Regulation is in crisis all over the world. From personal data to drones and CRISPR, the traditional rules aren’t working well, and nor are the traditional methods of doing regulation. The result is a constant flow of problems, big and small.
The currently dominant models of regulation crystallised in the 1980s — with arms length bodies and an emphasis on setting simple and stable rules to allow for predictability and competition. The main ideas came from the boundaries of legal theory and neoclassical economics.
I began my career working in this space — mainly focused on telecommunications — and in some sectors these worked well. But they have largely failed to cope with the recent shifts in economy, from the rise of platform giants using vast quantities of data to new technologies that require whole systems to change, like driverless cars, or responding to climate change through creating a circular or carbon neutral economy.
To cope with these fast-moving technologies, very different models of ‘anticipatory regulation’ are now springing up around the world that apply some of the methods of the digital economy to regulation itself. These aim to make it easier for regulations to adapt fast, allowing start-ups to influence the rules as well as big incumbents.
There are several main elements of what is becoming a radically different approach to the job of regulation.
The first big shift has been in the use of simulations to work out how regulation can adapt to new products and services. Finance led the way with regulatory sandboxes that brought together innovators and regulators and these are now being adopted in many other industries.
A second shift is the use of live experiments to test out potential problems and issues. There are now dozens of testbeds for driverless cars, some for drones, and others for smart cities. Their premise is that real-life experiments are the best way to flush out potential regulatory problems.
A third strand is the use of open data as a tool for driving competition. Here the UK is a leader with rules on open banking that gave customers control over their data, and then involved the regulator — the CMA — in requiring the big incumbents to finance innovations that could make most of that data. Many governments are now considering similar methods as a way to reduce the dominance of the big platform companies — allowing consumers more control over their data, and a bigger role for third parties to serve them.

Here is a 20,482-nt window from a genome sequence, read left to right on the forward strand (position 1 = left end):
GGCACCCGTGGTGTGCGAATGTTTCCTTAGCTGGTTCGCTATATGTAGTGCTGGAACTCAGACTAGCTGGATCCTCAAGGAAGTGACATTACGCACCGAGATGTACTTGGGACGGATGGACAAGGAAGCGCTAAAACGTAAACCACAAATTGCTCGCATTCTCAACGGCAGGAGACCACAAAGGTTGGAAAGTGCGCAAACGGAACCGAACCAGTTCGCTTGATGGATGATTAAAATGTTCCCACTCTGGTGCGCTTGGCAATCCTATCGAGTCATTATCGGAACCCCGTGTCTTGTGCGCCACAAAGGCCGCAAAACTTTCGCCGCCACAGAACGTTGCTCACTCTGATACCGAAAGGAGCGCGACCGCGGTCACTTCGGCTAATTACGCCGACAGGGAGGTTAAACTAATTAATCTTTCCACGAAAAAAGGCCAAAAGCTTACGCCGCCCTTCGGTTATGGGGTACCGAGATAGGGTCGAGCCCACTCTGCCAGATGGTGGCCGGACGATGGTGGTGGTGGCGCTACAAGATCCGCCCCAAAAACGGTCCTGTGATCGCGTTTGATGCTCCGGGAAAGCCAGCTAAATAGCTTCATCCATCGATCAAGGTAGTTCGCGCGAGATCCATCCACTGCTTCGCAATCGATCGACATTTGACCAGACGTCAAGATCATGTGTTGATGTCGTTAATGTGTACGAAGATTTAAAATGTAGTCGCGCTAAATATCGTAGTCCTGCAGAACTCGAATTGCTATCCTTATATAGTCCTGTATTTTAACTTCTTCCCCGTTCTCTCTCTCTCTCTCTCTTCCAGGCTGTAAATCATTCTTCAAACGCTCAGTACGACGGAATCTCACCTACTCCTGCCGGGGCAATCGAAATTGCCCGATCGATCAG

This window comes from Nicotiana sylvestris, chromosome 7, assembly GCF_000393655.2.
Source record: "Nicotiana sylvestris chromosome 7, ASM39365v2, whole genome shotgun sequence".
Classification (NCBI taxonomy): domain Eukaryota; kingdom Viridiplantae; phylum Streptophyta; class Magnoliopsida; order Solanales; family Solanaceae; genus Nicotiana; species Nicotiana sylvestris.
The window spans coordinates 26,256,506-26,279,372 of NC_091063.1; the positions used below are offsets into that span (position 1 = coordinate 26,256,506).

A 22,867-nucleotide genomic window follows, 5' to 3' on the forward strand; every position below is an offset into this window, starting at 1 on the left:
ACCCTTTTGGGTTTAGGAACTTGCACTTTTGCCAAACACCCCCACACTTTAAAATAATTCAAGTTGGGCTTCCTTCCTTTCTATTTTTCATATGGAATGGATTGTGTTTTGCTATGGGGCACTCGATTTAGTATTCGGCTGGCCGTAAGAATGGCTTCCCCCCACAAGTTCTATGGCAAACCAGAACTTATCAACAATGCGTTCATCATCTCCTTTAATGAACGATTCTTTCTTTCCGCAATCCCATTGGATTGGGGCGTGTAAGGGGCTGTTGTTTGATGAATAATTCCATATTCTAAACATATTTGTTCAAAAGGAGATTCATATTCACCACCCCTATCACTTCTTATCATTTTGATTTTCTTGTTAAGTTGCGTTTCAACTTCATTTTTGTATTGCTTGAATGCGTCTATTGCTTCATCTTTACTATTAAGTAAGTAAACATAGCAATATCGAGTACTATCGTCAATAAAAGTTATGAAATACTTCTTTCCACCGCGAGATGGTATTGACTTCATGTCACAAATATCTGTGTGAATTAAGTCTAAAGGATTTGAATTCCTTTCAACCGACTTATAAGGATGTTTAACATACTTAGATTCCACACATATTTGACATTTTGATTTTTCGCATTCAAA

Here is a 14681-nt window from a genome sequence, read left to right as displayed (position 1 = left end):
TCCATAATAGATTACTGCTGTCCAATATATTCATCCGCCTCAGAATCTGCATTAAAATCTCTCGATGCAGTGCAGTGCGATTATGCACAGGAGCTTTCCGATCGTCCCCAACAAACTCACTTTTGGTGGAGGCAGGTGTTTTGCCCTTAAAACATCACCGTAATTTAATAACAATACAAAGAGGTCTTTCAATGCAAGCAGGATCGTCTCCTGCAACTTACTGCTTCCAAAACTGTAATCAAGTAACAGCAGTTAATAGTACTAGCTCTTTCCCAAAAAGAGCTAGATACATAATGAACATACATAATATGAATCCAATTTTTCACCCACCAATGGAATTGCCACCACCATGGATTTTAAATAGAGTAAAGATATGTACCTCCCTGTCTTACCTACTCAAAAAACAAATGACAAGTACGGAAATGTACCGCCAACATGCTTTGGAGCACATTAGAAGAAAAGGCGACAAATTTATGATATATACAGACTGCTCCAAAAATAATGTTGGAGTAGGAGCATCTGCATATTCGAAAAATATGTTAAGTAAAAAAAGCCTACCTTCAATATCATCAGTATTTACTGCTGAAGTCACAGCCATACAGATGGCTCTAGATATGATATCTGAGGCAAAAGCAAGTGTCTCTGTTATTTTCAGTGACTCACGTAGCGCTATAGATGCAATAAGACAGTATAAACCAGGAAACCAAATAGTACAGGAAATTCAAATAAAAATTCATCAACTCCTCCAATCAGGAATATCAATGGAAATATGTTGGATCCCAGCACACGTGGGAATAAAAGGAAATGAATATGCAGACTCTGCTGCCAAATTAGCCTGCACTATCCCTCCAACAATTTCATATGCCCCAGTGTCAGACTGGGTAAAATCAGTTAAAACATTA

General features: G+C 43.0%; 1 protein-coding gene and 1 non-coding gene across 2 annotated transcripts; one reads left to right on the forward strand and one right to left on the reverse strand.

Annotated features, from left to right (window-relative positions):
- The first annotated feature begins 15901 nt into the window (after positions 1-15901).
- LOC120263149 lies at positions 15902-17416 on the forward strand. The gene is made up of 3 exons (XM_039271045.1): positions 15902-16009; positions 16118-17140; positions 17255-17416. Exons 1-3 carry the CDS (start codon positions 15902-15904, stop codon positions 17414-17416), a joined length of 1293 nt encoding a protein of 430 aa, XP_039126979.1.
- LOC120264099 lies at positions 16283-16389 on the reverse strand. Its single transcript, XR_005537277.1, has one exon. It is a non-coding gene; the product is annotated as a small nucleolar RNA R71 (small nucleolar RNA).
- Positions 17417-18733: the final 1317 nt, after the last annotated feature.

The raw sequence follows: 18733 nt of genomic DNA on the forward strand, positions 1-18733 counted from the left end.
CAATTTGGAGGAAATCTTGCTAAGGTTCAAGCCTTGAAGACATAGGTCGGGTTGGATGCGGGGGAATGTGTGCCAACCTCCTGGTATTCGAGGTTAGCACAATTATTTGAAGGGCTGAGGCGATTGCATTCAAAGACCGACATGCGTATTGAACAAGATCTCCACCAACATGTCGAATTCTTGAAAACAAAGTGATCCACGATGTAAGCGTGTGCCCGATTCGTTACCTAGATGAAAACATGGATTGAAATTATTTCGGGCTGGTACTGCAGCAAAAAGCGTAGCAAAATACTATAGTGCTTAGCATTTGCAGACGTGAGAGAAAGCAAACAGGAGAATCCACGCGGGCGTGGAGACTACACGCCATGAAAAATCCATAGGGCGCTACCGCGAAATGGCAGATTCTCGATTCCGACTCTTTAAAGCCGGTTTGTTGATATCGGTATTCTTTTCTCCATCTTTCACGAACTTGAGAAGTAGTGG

A fourth theme is a shift to focusing regulation more on outcomes rather than processes, a change which began in finance after the crash but has now spread to many other sectors.
New models of regulation are indeed vital to reaping the full rewards of the fourth industrial revolution. But if the public aren’t engaged actively there are highly likely to be backlashes which will then make it even harder to deploy new technologies.
Ministers in many countries now recognise that regulatory innovation is a critical aspect of national comparative advantage. Nations and cities that can get regulation right will tend to attract fast-growing industries, from AI to blockchain. Dubai, Singapore and Canada are among the places seeking to earn a reputation for anticipatory regulation, and the UK last year set up a ‘regulatory pioneers fund’ that supports individual regulators to help them experiment in everything from the use of AI in law to automated boats, all too aware that regulatory innovation will be vital to the UK’s prospects post-Brexit.
Nesta has been closely involved in this movement — through ideas, analysis and practical projects in banking, energy, law and drones. This new movement is very different from previous ones. One theme is that many governments are trying to avoid the mistake of seeing these issues solely through an economic lens. New models of regulation are indeed vital to reaping the full rewards of the fourth industrial revolution. But if the public aren’t engaged actively there are highly likely to be backlashes which will then make it even harder to deploy new technologies. This is what happened in past decades with nuclear power and GM crops, and it is easy to see how history could repeat itself with genetic modification, AI or drones. Uber’s experiment with driverless cars in Tempe Arizona is a classic case — because there was no public involvement, a single accident, which in fact was caused by human not machine error, led the whole programme to be shelved. Google’s Sidewalk Labs made similar mistakes in Toronto, failing to see how vital it was to engage the public and grow their trust.
A related point is that although many governments are rightly trying to cut unnecessary red-tape they recognise that it’s rarely wise to assume that less regulation is always better. Finance learned the hard way just how damaging under-regulation could be. Instead, the key for financial centres like the City of London, Wall Street or Hong Kong is to get the right kinds of regulation for emerging fields like cryptocurrencies. This is even more true for technologies like drones or gene editing: a free for all would be the fastest way to kill these industries.
For regulators around the world very different skills are now being asked for: skills in the design of experiments; skills in the handling of data; and skills in public engagement. Within the discipline of economics an equally far-reaching reinvention is underway as economists cope with the complexities of industries with very low marginal costs and a host of new ways to dominate markets, many of them involving data. If nothing else, regulation is once again becoming much more interesting.